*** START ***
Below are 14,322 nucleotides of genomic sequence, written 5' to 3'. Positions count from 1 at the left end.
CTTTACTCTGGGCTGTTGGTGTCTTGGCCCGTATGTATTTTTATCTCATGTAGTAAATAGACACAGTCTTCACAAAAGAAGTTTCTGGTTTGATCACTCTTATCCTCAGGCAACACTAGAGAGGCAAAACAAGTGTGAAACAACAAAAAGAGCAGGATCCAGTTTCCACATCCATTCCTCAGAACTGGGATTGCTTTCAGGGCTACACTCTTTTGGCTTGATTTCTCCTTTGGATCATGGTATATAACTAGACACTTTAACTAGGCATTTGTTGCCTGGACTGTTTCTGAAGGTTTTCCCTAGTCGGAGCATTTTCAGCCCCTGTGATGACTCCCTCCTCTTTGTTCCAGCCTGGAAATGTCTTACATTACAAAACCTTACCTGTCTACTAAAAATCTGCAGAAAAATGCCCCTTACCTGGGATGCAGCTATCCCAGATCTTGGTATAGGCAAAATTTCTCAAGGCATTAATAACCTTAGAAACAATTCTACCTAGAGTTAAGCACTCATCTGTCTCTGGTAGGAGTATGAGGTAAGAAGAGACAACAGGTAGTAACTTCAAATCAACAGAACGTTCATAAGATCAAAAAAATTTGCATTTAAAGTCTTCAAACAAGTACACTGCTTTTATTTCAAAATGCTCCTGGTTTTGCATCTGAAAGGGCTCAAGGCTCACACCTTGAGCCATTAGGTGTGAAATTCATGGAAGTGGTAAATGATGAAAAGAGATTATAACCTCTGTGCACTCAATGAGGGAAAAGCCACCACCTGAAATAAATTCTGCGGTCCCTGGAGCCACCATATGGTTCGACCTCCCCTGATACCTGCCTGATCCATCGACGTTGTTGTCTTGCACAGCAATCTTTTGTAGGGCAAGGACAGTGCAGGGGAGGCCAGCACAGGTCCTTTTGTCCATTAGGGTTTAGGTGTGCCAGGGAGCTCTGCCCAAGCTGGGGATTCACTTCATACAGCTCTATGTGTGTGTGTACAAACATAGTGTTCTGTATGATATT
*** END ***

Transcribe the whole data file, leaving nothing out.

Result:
Below are 14,322 nucleotides of genomic sequence, written 5' to 3'. Positions count from 1 at the left end.
CTTTACTCTGGGCTGTTGGTGTCTTGGCCCGTATGTATTTTTATCTCATGTAGTAAATAGACACAGTCTTCACAAAAGAAGTTTCTGGTTTGATCACTCTTATCCTCAGGCAACACTAGAGAGGCAAAACAAGTGTGAAACAACAAAAAGAGCAGGATCCAGTTTCCACATCCATTCCTCAGAACTGGGATTGCTTTCAGGGCTACACTCTTTTGGCTTGATTTCTCCTTTGGATCATGGTATATAACTAGACACTTTAACTAGGCATTTGTTGCCTGGACTGTTTCTGAAGGTTTTCCCTAGTCGGAGCATTTTCAGCCCCTGTGATGACTCCCTCCTCTTTGTTCCAGCCTGGAAATGTCTTACATTACAAAACCTTACCTGTCTACTAAAAATCTGCAGAAAAATGCCCCTTACCTGGGATGCAGCTATCCCAGATCTTGGTATAGGCAAAATTTCTCAAGGCATTAATAACCTTAGAAACAATTCTACCTAGAGTTAAGCACTCATCTGTCTCTGGTAGGAGTATGAGGTAAGAAGAGACAACAGGTAGTAACTTCAAATCAACAGAACGTTCATAAGATCAAAAAAATTTGCATTTAAAGTCTTCAAACAAGTACACTGCTTTTATTTCAAAATGCTCCTGGTTTTGCATCTGAAAGGGCTCAAGGCTCACACCTTGAGCCATTAGGTGTGAAATTCATGGAAGTGGTAAATGATGAAAAGAGATTATAACCTCTGTGCACTCAATGAGGGAAAAGCCACCACCTGAAATAAATTCTGCGGTCCCTGGAGCCACCATATGGTTCGACCTCCCCTGATACCTGCCTGATCCATCGACGTTGTTGTCTTGCACAGCAATCTTTTGTAGGGCAAGGACAGTGCAGGGGAGGCCAGCACAGGTCCTTTTGTCCATTAGGGTTTAGGTGTGCCAGGGAGCTCTGCCCAAGCTGGGGATTCACTTCATACAGCTCTATGTGTGTGTGTACAAACATAGTGTTCTGTATGATATT